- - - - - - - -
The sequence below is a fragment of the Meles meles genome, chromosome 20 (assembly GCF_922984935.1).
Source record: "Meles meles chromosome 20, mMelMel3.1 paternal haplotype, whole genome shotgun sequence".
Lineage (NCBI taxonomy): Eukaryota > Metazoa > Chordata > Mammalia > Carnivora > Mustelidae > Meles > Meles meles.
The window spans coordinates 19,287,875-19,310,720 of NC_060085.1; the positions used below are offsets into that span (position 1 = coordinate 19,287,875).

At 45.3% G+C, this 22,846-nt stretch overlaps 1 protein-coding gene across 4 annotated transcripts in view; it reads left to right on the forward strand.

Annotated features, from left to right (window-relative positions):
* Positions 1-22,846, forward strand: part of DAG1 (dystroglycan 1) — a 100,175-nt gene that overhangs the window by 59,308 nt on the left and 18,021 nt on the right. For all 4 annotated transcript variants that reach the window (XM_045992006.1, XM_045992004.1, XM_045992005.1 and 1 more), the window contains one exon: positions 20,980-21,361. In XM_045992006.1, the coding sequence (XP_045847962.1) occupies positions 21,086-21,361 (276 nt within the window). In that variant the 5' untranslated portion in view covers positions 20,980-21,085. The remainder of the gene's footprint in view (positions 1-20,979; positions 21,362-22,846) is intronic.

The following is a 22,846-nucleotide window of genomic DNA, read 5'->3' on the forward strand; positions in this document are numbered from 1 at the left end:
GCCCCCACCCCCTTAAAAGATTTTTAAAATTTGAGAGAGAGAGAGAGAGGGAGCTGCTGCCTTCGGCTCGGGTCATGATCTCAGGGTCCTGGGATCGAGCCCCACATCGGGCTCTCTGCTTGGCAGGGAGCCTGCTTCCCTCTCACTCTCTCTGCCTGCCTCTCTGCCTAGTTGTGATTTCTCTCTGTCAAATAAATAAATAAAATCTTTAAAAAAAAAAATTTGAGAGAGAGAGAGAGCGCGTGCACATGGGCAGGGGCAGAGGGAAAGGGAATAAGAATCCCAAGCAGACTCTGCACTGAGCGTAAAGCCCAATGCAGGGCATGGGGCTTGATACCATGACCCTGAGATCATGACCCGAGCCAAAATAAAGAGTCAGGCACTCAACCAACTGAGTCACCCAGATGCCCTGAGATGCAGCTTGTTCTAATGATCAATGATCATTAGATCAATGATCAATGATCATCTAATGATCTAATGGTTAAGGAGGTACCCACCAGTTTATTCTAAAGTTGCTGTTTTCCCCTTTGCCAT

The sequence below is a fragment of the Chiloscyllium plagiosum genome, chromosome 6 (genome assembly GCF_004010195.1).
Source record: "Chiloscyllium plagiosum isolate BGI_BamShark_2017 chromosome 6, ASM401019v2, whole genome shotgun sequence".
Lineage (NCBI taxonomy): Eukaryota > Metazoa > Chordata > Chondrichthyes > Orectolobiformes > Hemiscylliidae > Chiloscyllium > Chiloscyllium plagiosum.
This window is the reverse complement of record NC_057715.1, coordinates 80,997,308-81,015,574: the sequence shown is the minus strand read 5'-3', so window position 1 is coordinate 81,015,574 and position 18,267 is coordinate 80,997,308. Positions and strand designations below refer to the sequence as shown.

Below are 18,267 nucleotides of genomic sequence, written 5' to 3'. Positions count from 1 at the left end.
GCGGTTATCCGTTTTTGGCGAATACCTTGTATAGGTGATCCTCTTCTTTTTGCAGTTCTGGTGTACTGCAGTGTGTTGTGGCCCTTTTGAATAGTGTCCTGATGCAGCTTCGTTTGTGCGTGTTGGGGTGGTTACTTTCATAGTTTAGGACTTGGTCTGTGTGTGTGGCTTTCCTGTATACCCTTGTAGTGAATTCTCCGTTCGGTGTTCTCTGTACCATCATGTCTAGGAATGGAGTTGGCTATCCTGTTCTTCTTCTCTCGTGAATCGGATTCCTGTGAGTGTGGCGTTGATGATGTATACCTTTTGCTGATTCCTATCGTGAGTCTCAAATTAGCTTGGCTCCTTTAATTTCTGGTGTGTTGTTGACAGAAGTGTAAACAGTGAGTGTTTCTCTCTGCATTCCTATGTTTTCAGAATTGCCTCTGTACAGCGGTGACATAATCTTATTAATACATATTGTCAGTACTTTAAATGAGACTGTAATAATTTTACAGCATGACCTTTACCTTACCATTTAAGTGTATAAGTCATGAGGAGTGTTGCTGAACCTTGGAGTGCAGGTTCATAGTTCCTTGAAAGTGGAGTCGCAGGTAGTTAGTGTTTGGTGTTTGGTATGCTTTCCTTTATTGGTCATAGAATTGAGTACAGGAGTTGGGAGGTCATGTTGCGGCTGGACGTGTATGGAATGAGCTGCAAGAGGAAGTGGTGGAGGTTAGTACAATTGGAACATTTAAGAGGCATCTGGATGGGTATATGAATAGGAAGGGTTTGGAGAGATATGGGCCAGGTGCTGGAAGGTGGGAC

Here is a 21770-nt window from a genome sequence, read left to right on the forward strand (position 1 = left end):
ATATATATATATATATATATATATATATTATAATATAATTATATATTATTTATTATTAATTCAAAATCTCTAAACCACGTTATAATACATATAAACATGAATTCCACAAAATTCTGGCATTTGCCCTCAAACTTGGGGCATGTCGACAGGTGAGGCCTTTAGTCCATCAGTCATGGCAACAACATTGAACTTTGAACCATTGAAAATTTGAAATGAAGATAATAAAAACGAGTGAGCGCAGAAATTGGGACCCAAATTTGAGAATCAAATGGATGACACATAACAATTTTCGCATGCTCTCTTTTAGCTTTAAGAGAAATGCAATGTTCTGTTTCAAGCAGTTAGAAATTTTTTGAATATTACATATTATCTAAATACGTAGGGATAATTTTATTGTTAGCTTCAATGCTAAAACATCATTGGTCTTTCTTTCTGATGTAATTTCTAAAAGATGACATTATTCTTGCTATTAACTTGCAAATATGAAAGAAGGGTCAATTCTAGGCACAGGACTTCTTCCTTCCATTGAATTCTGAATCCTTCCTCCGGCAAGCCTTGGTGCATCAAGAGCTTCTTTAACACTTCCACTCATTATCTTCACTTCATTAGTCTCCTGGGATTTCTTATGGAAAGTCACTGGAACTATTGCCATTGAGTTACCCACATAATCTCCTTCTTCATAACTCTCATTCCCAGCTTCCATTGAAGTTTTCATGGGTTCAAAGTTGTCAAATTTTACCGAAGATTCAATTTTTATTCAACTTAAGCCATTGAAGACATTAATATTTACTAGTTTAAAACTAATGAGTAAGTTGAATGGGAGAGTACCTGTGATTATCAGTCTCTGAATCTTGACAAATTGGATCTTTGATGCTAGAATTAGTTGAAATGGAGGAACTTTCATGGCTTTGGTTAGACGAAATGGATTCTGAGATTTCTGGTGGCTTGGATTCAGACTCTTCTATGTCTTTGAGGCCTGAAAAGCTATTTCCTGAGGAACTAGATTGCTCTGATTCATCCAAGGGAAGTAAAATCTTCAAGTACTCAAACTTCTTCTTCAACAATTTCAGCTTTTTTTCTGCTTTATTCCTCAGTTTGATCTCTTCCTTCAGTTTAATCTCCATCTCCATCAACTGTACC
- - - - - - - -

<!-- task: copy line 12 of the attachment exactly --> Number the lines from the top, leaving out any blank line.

Lineage (NCBI taxonomy): Eukaryota > Metazoa > Chordata > Chondrichthyes > Orectolobiformes > Hemiscylliidae > Chiloscyllium > Chiloscyllium plagiosum.